Wellness·7 min read

The Office, WFH, or a Hybrid: The Pros and Cons of Where You Work

The Office, WFH, or a Hybrid: The Pros and Cons of Where You Work
Mosa Tanksley
August 23, 2021

The Story

We’re returning to the office. Well, some of us are. Maybe some of the time. If at all. 

Is it time to change out of sweats? 

Can’t make that call for you. But some offices are reopening their doors, or promising that they will soon after a delta-variant delay. That doesn’t mean everyone’s about to suit up. In a survey of more than 1,600 Skimm'rs, 85% of respondents said that they're looking for flexible and remote work options at their jobs. And in another survey, more than half of US workers agreed to these (hypothetical) terms to WFH: More than half said they’d give up Netflix, social media, or Amazon for a year. Major. And 65% were willing to take a 5% pay cut to keep working remotely. Meanwhile, huge numbers of people, millennials included, have quit their jobs, or are planning to post-pandemic. And then there’s a group of overachievers who are “overemployed,” meaning they’re using this newfound flexibility to work two full-time jobs.  And we thought putting on real pants was impressive.

I still don’t know if I should go back to the office.

If you have the option, weigh these pros and cons of working from home versus the office. Or if you want to outsource that decision, take this quiz. You’re welcome. (Btw, here’s theSkimm’s official POV.)

Staying home…


  • More time and money...When you cut out a commute, you add more daylight hours to get sh*t done. Plus, we all know getting only your top half dressed for (remote) work is a lot less time consuming. And if you’re not going to and from the office, you’re probably not going to and from your favorite lunch spot. That means more money saved, too. (Unless your pay is contingent upon where you live.)

  • FlexibilityWFH could stand for “work from here.” Aka near home, or in someone else’s home. And if you don’t leave home for work, that means you’ll likely be able to spend more time with kids, partners, and pandemic pups. Win. 

  • Comfort and safety...The pandemic isn’t exactly over. So if you’re worried about contracting COVID-19, because you’re immunocompromised or for any other reason, you’ll probably feel safer at home for now. (FYI: Here’s everything you need to know about vaccine immunity and breakthrough cases.) Plus, your slippers, pillows, and candles are all at home. Ah, cozy. Another bonus: Introverts may experience some JOMO.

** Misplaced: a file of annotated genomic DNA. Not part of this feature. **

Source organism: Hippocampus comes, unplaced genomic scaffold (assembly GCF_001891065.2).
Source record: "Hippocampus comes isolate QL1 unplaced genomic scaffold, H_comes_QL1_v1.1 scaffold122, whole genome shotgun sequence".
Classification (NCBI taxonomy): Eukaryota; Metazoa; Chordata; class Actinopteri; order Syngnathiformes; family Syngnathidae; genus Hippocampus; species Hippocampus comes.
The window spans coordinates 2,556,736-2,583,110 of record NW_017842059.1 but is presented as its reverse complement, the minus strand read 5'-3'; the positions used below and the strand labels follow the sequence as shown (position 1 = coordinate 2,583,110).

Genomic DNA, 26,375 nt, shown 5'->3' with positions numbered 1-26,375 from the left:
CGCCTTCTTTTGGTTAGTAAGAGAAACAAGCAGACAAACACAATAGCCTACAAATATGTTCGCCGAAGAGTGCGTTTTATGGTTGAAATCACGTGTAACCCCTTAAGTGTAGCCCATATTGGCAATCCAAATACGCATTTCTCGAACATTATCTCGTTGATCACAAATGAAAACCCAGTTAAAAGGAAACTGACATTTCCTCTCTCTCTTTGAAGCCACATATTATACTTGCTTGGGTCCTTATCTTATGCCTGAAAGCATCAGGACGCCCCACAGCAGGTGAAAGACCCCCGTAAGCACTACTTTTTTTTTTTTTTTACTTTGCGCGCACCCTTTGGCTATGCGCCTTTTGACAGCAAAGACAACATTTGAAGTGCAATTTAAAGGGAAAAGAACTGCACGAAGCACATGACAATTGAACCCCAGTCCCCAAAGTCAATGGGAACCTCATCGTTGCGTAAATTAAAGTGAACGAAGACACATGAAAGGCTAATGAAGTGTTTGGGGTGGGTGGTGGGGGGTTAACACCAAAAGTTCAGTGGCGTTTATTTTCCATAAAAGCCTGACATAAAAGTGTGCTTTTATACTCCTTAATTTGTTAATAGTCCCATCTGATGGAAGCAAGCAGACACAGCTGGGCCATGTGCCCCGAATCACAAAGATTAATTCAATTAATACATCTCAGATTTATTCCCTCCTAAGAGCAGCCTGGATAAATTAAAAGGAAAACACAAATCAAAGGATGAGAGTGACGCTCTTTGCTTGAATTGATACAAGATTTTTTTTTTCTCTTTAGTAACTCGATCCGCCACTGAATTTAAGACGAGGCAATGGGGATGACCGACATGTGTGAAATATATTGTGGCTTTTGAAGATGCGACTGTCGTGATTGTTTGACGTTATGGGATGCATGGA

• Loose boundaries...Remote work can sometimes just mean “way more work.” One study shows that working Americans were logging three more hours of work from home each day in April 2020, at the height of the COVID-19 outbreak. A fix that’s easier said than done: Say “bye” to the remote office at the same time every day so that work doesn’t spill over into every aspect of your life. And if your family assumes you’re always available, make it clear that you need space to work and actually schedule time to talk with them. For help with juggling work and caregiving (and the guilt that may come with that balancing act), see our guide

  • Extra screen time...Simple math: More video meetings means more screen time. So try padding your meetings with a 5-10 minute break in between, and opt to use a good ol’ audio call instead of Zoom when you can. It gives your eyes a break and makes it easier to walk and talk, or pet your dog. (Both are good for your mental health.) 

  • Networking challenges...You can’t have elevator chats or observe how others work when you’re not in the building. And remote workers could start feeling left out if the rest of the company is going into the office. But getting to know colleagues from afar is possible with some extra effort. What might help: putting coffee breaks on coworkers’ calendars, and encouraging people to take workplace personality tests so you can figure out how to communicate most effectively.